Taxes and Divorce

accounting for divorces, forsensic accounting

Unfortunately, for some couples, once the children are all grown, all that is left is two people who no longer have a reason to stay together. They might not be angry with one another, or have a big issue with each other, its just a case of not having much in common. And also not being willing to work towards a common goal. We see this more often these days in the baby boomers, than we ever saw it before. There are considerable life style and tax ramifications to a divorce, and if you are even thinking about such a thing, it’s a good idea to get all of your financial records together and come see us. Why mention it at this time of the year? Well, chances are you are already gathering everything up in order to prepare your taxes so why not kill two birds with one stone as they say.  Journal of Accountancy had some great advice on this subject:

“… CPA financial planners report their female clients are twice as likely to seek out financial advice after a divorce, find a job, and increase their savings toward retirement.

This lack of financial understanding that becomes evident during a divorce illustrates the importance of good financial practices when couples are married, according to Tracy Stewart, CPA/PFS, a member of the AICPA Personal Financial Planning Executive Committee. She said it is imperative for couples to establish open and regular communication about their financial life together, to share their plans for retirement, and to agree on their approach to saving and spending.

These same conversations also should take place at the beginning of the divorce process, Stewart said.

“Better yet, a partner seeking a divorce should see a CPA financial planner before they even start talking about it with their spouse,” she said. “The unfortunate truth is that the process of dividing assets is a lot more complicated than saving and investing. A divorce often means calculating spousal support or child support, making sense of pensions and investments, and deciding what to do with the house. Until you understand exactly what you have, you can’t make an accurate financial plan for the future.”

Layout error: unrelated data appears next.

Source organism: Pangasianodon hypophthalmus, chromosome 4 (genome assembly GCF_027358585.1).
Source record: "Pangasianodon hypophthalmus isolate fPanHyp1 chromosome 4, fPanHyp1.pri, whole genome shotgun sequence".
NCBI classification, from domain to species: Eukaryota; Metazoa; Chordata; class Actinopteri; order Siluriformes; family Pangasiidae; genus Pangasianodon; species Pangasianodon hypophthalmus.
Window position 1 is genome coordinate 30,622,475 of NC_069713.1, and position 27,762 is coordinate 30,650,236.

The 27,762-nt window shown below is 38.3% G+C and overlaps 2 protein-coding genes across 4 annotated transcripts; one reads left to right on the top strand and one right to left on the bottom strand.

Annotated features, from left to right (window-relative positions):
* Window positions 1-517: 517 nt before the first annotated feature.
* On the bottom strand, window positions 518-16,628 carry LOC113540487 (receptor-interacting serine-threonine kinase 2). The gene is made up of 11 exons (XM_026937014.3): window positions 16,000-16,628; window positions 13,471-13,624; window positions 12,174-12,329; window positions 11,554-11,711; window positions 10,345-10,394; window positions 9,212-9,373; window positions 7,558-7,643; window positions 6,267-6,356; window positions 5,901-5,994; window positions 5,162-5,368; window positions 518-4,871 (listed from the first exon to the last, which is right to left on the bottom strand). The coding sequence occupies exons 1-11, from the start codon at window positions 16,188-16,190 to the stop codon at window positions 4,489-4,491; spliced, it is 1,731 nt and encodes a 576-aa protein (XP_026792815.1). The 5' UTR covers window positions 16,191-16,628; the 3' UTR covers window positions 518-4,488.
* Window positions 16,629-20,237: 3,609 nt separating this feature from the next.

A majority of CPA financial planners participating in the survey said the following steps would have helped their clients who are near retirement age be better prepared for divorce:

  • Understanding how to manage personal finances (76%).
  • Understanding the long-term financial planning consequences of a divorce settlement (73%).
  • Understanding the tax implications of a divorce settlement (57%).
  • Updating wills or trusts (51%).
  • Increasing saving for retirement (51%).

Just over one-third (36%) of planners said establishing a prenuptial agreement would have better prepared their clients financially for divorce.

There are three components to a divorce—legal, financial, and emotional, Stewart said. She said the legal aspects of a divorce are complicated, and the emotional upheaval is huge. The financial aspect is challenging because at least one partner may not have a good understanding of the family finances, including retirement savings.

“When happily married couples are making decisions,” Stewart said, “they very rarely consider what would happen in the event they divorce.”

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Pete DiSalvo

CPAMelbourne - Titusville - VeroBeach - Certified Public Accountant


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